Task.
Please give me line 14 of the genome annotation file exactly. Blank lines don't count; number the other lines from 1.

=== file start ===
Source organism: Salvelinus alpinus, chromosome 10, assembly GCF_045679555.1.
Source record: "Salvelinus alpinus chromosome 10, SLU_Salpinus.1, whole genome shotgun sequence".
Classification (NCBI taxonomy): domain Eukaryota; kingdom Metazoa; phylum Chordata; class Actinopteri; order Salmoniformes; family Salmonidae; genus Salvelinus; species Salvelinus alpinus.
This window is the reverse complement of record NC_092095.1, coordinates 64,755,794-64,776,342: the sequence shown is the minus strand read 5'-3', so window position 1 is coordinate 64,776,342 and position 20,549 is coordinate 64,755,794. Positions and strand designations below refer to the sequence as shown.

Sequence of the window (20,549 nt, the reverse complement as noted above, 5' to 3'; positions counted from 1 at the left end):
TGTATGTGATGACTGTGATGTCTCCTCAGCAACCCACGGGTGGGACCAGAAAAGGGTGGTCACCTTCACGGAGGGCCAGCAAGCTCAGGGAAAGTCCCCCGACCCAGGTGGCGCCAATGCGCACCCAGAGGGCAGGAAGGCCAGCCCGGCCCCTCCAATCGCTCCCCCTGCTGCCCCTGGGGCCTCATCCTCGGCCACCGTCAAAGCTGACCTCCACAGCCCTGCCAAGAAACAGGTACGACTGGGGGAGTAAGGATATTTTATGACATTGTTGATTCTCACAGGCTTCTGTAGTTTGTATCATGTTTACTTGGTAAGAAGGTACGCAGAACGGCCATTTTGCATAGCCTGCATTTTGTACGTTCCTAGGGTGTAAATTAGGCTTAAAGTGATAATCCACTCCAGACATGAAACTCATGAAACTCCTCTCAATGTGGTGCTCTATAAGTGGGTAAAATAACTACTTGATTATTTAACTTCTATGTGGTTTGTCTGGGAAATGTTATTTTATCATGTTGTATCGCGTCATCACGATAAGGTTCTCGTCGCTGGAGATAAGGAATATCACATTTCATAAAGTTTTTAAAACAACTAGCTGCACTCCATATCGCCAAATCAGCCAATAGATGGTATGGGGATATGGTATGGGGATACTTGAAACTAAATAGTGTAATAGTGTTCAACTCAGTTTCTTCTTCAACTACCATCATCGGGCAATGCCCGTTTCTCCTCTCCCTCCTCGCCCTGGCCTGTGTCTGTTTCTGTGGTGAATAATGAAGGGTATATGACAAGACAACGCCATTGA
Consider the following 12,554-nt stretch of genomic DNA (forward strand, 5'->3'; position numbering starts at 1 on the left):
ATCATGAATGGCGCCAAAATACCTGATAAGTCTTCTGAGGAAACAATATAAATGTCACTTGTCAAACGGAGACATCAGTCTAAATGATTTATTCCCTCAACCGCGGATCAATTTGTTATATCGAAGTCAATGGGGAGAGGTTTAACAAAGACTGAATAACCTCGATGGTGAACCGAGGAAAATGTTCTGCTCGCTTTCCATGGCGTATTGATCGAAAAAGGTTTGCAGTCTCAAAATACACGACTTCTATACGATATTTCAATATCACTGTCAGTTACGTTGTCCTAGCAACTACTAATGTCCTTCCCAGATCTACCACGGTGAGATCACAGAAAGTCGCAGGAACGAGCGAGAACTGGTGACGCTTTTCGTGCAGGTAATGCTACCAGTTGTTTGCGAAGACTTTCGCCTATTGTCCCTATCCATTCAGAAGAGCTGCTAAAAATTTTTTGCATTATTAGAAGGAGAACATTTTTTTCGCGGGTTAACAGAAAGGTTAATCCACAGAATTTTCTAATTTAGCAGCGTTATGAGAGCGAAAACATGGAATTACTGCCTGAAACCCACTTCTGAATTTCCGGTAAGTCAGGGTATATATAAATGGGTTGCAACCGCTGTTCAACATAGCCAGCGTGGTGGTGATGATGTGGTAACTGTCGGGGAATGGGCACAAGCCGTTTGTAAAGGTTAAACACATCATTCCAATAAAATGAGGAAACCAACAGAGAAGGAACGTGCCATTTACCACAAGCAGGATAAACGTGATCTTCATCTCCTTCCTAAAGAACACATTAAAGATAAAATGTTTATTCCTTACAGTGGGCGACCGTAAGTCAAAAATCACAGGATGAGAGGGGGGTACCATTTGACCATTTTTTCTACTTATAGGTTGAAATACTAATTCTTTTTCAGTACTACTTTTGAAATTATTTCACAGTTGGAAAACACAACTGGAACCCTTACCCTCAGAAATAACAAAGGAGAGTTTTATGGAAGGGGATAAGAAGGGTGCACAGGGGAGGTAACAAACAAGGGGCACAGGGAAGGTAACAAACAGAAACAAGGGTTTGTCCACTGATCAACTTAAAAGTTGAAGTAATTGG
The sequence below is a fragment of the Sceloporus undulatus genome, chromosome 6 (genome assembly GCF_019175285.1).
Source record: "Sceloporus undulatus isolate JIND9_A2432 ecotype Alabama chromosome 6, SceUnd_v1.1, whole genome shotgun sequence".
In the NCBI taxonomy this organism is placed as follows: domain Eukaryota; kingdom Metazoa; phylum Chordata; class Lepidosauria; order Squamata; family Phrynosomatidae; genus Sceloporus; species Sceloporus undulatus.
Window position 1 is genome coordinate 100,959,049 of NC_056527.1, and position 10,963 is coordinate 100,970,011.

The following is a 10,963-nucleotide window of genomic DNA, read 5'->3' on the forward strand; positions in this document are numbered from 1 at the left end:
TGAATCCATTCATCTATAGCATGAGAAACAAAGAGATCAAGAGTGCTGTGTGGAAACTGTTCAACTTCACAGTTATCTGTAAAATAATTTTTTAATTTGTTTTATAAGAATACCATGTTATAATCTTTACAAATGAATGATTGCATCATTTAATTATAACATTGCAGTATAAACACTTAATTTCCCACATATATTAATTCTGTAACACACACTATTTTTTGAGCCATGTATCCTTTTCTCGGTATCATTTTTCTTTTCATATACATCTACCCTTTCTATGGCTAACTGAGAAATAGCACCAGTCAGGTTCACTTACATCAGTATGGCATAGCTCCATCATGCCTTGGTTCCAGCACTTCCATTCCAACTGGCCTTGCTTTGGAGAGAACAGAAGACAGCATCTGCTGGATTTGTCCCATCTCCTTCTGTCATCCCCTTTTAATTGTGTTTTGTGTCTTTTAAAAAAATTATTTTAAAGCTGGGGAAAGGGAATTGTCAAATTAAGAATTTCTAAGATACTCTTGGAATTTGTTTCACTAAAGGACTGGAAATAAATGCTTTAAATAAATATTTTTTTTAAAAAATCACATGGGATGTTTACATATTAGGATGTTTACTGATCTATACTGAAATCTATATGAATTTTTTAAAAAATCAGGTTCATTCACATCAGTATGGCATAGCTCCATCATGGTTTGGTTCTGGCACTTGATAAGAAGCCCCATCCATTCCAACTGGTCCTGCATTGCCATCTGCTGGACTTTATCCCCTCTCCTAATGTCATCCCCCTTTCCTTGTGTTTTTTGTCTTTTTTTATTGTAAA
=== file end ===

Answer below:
TGAATCCATTCATCTATAGCATGAGAAACAAAGAGATCAAGAGTGCTGTGTGGAAACTGTTCAACTTCACAGTTATCTGTAAAATAATTTTTTAATTTGTTTTATAAGAATACCATGTTATAATCTTTACAAATGAATGATTGCATCATTTAATTATAACATTGCAGTATAAACACTTAATTTCCCACATATATTAATTCTGTAACACACACTATTTTTTGAGCCATGTATCCTTTTCTCGGTATCATTTTTCTTTTCATATACATCTACCCTTTCTATGGCTAACTGAGAAATAGCACCAGTCAGGTTCACTTACATCAGTATGGCATAGCTCCATCATGCCTTGGTTCCAGCACTTCCATTCCAACTGGCCTTGCTTTGGAGAGAACAGAAGACAGCATCTGCTGGATTTGTCCCATCTCCTTCTGTCATCCCCTTTTAATTGTGTTTTGTGTCTTTTAAAAAAATTATTTTAAAGCTGGGGAAAGGGAATTGTCAAATTAAGAATTTCTAAGATACTCTTGGAATTTGTTTCACTAAAGGACTGGAAATAAATGCTTTAAATAAATATTTTTTTTAAAAAATCACATGGGATGTTTACATATTAGGATGTTTACTGATCTATACTGAAATCTATATGAATTTTTTAAAAAATCAGGTTCATTCACATCAGTATGGCATAGCTCCATCATGGTTTGGTTCTGGCACTTGATAAGAAGCCCCATCCATTCCAACTGGTCCTGCATTGCCATCTGCTGGACTTTATCCCCTCTCCTAATGTCATCCCCCTTTCCTTGTGTTTTTTGTCTTTTTTTATTGTAAA